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Figure 8. Comparison of spectra difference on Toy and PaviaU datasets: (b,c) the spectra difference curves of different methods corresponding to the region marked by cyan and green rectangles of Toy in (a) under sampling rate ρ = 0.05; and (e,f) the spectra difference curves of different methods corresponding to the region marked by red and blue rectangles of PaviaU in (d) under sampling rate ρ = 0.10.
Figure 8. Comparison of spectra difference on Toy and PaviaU datasets: (b,c) the spectra difference curves of different methods corresponding to the region marked by cyan and green rectangles of Toy in (a) under sampling rate ρ = 0.05; and (e,f) the spectra difference curves of different methods corresponding to the region marked by red and blue rectangles of PaviaU in (d) under sampling rate ρ = 0.10.
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Figure 9. Classification results for the Indian Pines image using SVM before and after CSR under sampling rate ρ = 0.20.
Figure 9. Classification results for the Indian Pines image using SVM before and after CSR under sampling rate ρ = 0.20.
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Figure 10. Compressive sensing reconstructed results on pseudocolor images with bands (186, 131, 1) of the noisy Urban image from different methods under sampling rate ρ = 0.10.
Figure 10. Compressive sensing reconstructed results on pseudocolor images with bands (186, 131, 1) of the noisy Urban image from different methods under sampling rate ρ = 0.10.
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Figure 11. Horizontal mean profiles of compressive sensing reconstructed results on 1st band of real noisy Urban HSI data from different methods under sampling rate ρ = 0.10.
Figure 11. Horizontal mean profiles of compressive sensing reconstructed results on 1st band of real noisy Urban HSI data from different methods under sampling rate ρ = 0.10.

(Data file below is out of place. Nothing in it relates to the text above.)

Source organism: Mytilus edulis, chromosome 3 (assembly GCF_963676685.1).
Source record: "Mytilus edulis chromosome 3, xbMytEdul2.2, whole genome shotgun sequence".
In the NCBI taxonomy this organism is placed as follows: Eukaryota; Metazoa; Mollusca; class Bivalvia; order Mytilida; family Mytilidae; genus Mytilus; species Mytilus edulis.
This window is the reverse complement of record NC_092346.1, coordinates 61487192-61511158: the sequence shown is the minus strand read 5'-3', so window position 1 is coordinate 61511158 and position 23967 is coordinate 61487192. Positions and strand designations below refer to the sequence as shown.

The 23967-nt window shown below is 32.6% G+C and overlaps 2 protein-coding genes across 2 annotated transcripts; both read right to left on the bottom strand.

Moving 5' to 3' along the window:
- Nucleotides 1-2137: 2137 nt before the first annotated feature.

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Figure 12. Horizontal mean profiles of compressive sensing reconstructed results on 186th band of real noisy Urban HSI data from different methods under sampling rate ρ = 0.10.
Figure 12. Horizontal mean profiles of compressive sensing reconstructed results on 186th band of real noisy Urban HSI data from different methods under sampling rate ρ = 0.10.
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Figure 13. MPSNR, MSSIM and SAM bars of different methods under sampling rates 0.05 to 0.20 with interval 0.05 on PaviaU dataset.
Figure 13. MPSNR, MSSIM and SAM bars of different methods under sampling rates 0.05 to 0.20 with interval 0.05 on PaviaU dataset.
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Figure 14. Verification of the convergence of the proposed method. Progression of the PSNRs for the Toy and Indian Pines datasets under different sampling rates.
Figure 14. Verification of the convergence of the proposed method. Progression of the PSNRs for the Toy and Indian Pines datasets under different sampling rates.
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Table 1. MPSNRs, MSSIMs, and MFSIMs of different CSR methods on three selected HSIs under different sampling rates.
Table 1. MPSNRs, MSSIMs, and MFSIMs of different CSR methods on three selected HSIs under different sampling rates.
SRsPQIsMethods
StOMPBCSKCSLRTVTVAL3RLPHCSSRPRECJTRTVCSFHRNTSRLR
[55][56][57][34][58][24][25][40][28]
Results on Toy